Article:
Ask yourself: Are you the kind of person who is okay paying $9 for chips and salsa? Does that answer change if the chips are freshly made, and the tamarind salsa is a sweet and spicy mashup so unique and delectable, it should be bottled and sold in stores?
Are you okay with dining in what essentially feels like the extension of a hotel lobby? Does that answer change if it’s the coolest lobby in town, bursting with modern design, jewel-toned couches, and brass chandeliers?
Such are the quandaries posed by La Neta, a high-end Mexican restaurant inside the chic Hoxton hotel, headed by former Chalino chef/owner Johnny Leach and Submarine Hospitality, which also brings us Ava Gene’s and Tusk.
I, for one, am comfortable paying for the chips and salsa (make it $16 to add guacamole, but it’s not necessary), which cost about the same at Leach’s now-closed Chalino on North Williams. I also love the cozy vibes in the Hoxton’s lobby (and recommend grabbing a Proud Mary coffee from its café and hanging out to work during a sleepy weekday).
But really, it’s once you’re seated and munching on those $9 chips that the real work starts. While there is much good on the menu at La Neta, there are also many wild misfires.
The service has always been top notch, with friendly and attentive servers, especially at dinner. However, this didn’t help when we waited 90 minutes for an order of two dishes during a busy brunch service. The free glasses of bubbles and chips and guac brought when we wilted from low blood sugar didn’t improve the churro waffle ($14) that arrived cold, despite the wait.
At dinner, don’t skip the sleepy-sounding tlacoyo ($12), a torpedo-shaped blue-corn masa with rutabaga, oyster mushrooms, epazote herb, and a dollop of crema with thin slices of pickled sweet onion. It doesn’t look like much, but the flavors and texture took me back to Mexico City in a big way.
Similarly, an arctic char ceviche ($18) is acidic and bright—raw fish was a specialty at Chalino, too—but a Dungeness crab camp-echana ($18) was a seafood cocktail swamp, with the red sauce completely drowning the delicate crab, shrimp, and mussels within.
The burger is $15 and comes with a few large leaves of lightly dressed butter lettuce, but it’s an early promise of what happens when the flavors gel at La Neta. A 30-day aged beef is draped in queso and crunchy iceberg on a sesame bun, set off by a creamy and spicy three-chile secret sauce that’s all the right kinds of balanced. Unlike the lunch-time buttermilk fried fish tacos ($10), two perfectly fried pieces marred by serrano hot sauce that was so spicy it was nearly inedible—my lunch buddy and I wound up eating the fish and cabbage out of the tortilla to avoid the heartburn.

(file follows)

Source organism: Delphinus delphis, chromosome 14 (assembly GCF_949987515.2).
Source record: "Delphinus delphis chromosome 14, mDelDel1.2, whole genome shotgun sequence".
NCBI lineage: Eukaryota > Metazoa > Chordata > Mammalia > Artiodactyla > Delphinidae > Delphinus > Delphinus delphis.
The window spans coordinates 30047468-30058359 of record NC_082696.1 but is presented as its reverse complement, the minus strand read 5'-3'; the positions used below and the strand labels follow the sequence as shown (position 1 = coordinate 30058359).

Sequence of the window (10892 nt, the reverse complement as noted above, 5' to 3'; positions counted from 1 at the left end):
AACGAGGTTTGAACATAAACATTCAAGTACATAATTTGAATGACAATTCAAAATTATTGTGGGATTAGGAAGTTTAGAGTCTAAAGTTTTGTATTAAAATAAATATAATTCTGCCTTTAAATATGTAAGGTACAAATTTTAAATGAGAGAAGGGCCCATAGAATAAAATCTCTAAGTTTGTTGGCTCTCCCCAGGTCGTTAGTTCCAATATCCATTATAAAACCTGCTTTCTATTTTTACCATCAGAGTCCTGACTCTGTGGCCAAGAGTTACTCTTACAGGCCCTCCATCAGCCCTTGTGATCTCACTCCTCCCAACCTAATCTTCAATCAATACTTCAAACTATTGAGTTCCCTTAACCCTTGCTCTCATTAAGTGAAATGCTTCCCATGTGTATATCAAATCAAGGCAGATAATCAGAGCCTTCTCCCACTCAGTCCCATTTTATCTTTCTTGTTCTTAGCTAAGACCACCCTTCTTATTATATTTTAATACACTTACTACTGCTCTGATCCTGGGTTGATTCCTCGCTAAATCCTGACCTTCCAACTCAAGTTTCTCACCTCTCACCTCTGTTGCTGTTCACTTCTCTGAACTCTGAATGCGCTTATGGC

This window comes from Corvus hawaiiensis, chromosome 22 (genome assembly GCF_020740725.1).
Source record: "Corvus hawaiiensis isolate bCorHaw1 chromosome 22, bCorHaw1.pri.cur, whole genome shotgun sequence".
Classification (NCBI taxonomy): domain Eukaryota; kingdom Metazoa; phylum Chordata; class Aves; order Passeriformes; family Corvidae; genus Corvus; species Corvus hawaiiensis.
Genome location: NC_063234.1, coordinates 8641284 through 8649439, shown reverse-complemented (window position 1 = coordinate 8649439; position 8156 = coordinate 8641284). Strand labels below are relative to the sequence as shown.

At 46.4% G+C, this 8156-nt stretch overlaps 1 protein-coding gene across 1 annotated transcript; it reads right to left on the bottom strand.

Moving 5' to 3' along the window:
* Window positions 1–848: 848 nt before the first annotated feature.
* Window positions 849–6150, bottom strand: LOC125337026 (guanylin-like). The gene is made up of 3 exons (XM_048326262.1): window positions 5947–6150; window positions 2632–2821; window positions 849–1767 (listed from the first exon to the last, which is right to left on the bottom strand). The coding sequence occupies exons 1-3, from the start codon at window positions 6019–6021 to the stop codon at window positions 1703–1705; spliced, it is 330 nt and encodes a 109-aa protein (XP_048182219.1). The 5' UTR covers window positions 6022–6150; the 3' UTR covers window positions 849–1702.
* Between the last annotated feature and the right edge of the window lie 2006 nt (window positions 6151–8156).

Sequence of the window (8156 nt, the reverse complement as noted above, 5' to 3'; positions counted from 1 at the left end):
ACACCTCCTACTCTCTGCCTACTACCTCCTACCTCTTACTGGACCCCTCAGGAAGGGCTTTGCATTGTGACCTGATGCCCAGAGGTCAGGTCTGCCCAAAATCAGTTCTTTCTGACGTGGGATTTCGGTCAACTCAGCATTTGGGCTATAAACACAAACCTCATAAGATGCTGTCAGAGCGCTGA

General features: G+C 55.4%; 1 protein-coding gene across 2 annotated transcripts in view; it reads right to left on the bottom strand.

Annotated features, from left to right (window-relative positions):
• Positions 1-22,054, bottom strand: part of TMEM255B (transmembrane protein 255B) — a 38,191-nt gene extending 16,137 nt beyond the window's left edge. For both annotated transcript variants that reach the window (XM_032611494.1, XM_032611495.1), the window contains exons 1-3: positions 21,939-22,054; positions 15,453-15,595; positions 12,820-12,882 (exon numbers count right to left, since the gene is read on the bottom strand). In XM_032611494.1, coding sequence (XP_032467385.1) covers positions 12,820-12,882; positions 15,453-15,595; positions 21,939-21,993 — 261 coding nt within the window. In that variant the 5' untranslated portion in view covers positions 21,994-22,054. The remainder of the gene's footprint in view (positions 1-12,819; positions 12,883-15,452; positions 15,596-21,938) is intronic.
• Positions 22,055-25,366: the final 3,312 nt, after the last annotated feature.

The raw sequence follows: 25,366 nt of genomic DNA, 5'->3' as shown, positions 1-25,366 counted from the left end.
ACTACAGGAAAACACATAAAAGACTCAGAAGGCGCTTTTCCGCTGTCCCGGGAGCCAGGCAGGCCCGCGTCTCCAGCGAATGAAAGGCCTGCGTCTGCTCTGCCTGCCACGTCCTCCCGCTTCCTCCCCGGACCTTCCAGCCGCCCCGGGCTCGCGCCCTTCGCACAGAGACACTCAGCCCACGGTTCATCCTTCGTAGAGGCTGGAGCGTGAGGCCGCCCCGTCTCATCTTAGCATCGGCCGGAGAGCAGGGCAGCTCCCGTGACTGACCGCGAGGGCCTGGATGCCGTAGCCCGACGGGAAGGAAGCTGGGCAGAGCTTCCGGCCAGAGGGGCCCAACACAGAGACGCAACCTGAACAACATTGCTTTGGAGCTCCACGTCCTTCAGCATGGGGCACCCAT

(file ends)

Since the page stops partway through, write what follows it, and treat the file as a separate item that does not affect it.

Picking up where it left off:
Large plates hover just under $30 and were all uniformly average. I miss the bolder risks that Leach took at Chalino, like a pork chop augmented with a cascabel chile mole and golden raisins, as opposed to a half chicken ($28) totally drenched in the stuff, to the exclusion of any other flavor, at La Neta.
Mezcal- and tequila-heavy, the cocktails were well balanced, and a spicy margarita is always a good flex. Desserts, also designed by Leach, were uniformly great. A friend, accustomed to those sad, dry churros sold at theme parks, was converted by these plush puppies, with a Proud Mary coffee and chocolate dipping sauce. A burnt bay leaf and caramelized pineapple flan ($8) is a complex version of what can be a very bland pudding, and the chocolate corn tart ($8), with toasted marshmallow and a flickering of chile, was so good I ordered it twice.
La neta literally translates to “the net” in Spanish, which is apt because eating there can be a drag. But it’s more commonly used as a slang term to mean “legit,” which is also the case if the kitchen is firing on all cylinders. Go, and form your own interpretation.
*Full disclosure: I was comped a stay at the Hoxton and my first meal there; three subsequent meals and another stay were not.